Blackburn Ripon

The Blackburn Ripon was the second in a series of Blackburn biplane torpedo bombers that equipped the Fleet Air Arm in the interwar years. It was designed in response to Air Ministry Specification 21/23, which called for a combined torpedo bomber and reconnaissance aircraft. Blackburn responded with an aircraft that was a development of their earlier Dart and Velos torpedo bombers. The Ripon was closer to the Velos, a two-seat floatplane designed for Greece, than to the Dart, which was a single-seat carrier-borne short range torpedo bomber. Specification 21/23 called for an aircraft that could easy change from a float plane to a land plane, and with a crew of two.

Damaged Blackburn Ripon coming in to land
Damaged Blackburn Ripon coming in to land

The T.5 Ripon had a slightly shorter wingspan but longer fuselage than the Dart. Like the Velos it was armed with a single Lewis gun mounted in the rear cockpit. It could carry either six 230lb bombs, three 520lb bombs or a single 18in torpedo. Like the Dart and the Velos the Ripon was powered by a Napier Lion water cooled engine. Originally the prototype had the same kink in the line of the fuselage between the cockpit and the engine, but this was smoothed out during the testing process. At the same time the wings were swept back further, accounting for the shorter wingspan.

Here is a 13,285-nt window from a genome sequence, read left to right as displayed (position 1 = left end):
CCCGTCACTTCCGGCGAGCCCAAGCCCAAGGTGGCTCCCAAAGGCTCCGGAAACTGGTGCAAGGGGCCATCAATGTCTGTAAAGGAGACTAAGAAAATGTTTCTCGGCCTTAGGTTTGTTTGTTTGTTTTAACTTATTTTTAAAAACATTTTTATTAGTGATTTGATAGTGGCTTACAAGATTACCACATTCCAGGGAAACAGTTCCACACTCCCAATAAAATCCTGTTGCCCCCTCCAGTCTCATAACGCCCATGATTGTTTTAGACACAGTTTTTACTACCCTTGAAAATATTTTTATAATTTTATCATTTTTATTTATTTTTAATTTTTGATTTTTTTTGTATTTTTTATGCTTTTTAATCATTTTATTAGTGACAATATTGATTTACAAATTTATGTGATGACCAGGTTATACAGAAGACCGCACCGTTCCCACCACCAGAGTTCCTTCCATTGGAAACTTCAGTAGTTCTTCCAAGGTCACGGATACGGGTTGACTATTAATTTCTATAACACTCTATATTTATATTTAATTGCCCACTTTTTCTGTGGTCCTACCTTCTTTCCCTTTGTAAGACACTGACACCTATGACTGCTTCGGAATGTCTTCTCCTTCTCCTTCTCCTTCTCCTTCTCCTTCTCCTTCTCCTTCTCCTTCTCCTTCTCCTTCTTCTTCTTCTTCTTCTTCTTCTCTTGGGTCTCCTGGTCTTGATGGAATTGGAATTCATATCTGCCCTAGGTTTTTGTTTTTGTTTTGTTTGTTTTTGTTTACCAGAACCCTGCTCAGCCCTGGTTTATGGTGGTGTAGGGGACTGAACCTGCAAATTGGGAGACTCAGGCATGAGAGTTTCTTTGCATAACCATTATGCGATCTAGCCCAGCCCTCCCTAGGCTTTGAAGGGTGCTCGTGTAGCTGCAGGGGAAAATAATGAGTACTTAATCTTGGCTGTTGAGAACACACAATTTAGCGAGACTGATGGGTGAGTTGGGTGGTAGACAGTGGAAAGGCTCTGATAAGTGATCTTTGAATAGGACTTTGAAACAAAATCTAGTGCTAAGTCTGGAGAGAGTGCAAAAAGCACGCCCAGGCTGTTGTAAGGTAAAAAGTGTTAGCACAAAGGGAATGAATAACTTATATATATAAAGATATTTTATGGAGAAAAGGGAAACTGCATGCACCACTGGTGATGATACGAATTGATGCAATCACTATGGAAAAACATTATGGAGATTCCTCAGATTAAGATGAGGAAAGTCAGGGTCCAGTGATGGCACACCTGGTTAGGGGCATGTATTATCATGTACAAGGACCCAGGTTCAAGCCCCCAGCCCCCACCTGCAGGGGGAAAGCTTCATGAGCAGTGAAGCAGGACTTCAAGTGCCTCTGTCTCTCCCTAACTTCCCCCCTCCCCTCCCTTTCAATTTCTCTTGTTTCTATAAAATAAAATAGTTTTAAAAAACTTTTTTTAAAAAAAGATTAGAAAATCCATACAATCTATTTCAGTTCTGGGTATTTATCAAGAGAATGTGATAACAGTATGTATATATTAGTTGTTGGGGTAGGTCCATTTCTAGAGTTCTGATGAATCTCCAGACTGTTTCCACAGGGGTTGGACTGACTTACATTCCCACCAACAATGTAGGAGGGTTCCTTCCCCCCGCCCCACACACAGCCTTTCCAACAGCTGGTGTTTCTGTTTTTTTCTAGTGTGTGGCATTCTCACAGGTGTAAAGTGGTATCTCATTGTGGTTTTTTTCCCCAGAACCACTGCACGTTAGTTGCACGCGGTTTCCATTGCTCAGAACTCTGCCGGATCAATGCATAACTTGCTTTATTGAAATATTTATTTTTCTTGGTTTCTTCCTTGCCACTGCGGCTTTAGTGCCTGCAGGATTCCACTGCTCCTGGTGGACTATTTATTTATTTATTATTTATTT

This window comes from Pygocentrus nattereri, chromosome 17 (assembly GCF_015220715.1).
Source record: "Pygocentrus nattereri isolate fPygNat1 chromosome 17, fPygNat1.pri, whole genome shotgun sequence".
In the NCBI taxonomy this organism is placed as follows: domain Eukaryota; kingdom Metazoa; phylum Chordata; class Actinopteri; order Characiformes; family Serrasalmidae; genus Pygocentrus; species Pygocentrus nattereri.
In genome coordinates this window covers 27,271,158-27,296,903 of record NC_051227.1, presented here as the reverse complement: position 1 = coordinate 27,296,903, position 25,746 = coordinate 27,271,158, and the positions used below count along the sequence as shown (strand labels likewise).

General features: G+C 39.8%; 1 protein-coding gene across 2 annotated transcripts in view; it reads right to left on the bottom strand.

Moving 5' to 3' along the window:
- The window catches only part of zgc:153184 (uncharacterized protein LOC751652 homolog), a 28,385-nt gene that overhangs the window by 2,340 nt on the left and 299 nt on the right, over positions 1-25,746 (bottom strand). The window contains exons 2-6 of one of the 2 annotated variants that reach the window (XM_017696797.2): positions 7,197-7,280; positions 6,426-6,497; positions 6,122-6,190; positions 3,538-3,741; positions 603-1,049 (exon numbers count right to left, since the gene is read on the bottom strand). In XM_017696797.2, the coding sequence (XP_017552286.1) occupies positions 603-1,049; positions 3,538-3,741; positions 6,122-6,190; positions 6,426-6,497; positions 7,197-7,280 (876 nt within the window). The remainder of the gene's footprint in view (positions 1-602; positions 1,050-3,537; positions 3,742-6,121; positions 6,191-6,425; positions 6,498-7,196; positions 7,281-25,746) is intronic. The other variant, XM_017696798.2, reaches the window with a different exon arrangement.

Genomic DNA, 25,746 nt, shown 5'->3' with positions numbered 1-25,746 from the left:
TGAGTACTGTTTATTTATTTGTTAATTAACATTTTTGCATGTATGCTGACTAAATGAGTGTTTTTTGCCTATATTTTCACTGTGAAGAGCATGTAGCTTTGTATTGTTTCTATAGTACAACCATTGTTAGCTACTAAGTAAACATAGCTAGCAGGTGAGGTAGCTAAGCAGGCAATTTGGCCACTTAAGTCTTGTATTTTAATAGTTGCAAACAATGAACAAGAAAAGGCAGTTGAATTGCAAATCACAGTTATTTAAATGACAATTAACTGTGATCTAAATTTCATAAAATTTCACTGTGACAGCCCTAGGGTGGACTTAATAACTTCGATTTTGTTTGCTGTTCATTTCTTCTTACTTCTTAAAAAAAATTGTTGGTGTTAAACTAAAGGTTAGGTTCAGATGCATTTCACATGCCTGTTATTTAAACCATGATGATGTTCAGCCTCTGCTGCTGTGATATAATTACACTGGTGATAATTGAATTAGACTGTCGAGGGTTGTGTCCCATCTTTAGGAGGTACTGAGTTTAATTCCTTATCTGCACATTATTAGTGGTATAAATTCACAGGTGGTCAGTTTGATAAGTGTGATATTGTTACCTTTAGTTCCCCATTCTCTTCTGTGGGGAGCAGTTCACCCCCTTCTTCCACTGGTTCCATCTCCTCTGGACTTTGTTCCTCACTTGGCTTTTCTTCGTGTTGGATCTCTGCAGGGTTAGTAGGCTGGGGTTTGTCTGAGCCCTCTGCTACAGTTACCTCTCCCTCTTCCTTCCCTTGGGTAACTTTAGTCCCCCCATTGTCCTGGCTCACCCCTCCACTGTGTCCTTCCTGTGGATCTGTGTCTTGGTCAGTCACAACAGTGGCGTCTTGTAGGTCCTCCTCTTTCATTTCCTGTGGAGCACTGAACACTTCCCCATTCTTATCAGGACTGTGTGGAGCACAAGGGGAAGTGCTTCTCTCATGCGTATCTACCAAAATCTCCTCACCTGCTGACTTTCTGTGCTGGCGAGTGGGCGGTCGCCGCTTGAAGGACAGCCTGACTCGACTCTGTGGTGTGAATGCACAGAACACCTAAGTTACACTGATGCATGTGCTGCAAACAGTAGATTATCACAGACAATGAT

Two prototypes were built – N203 (landplane) and N204 (floatplane) – and the first of these made its maiden flight on 17 April 1926. The N204 made its first flight on 12 August 1926, taking off from the Humber River close to Blackburn’s factory at Brough. After competitive tests against the Avro 571 Buffalo and Handley Page H.P.31 Harrow, Blackburn were given a contract for an improved T.5A Ripon II.

Ripon II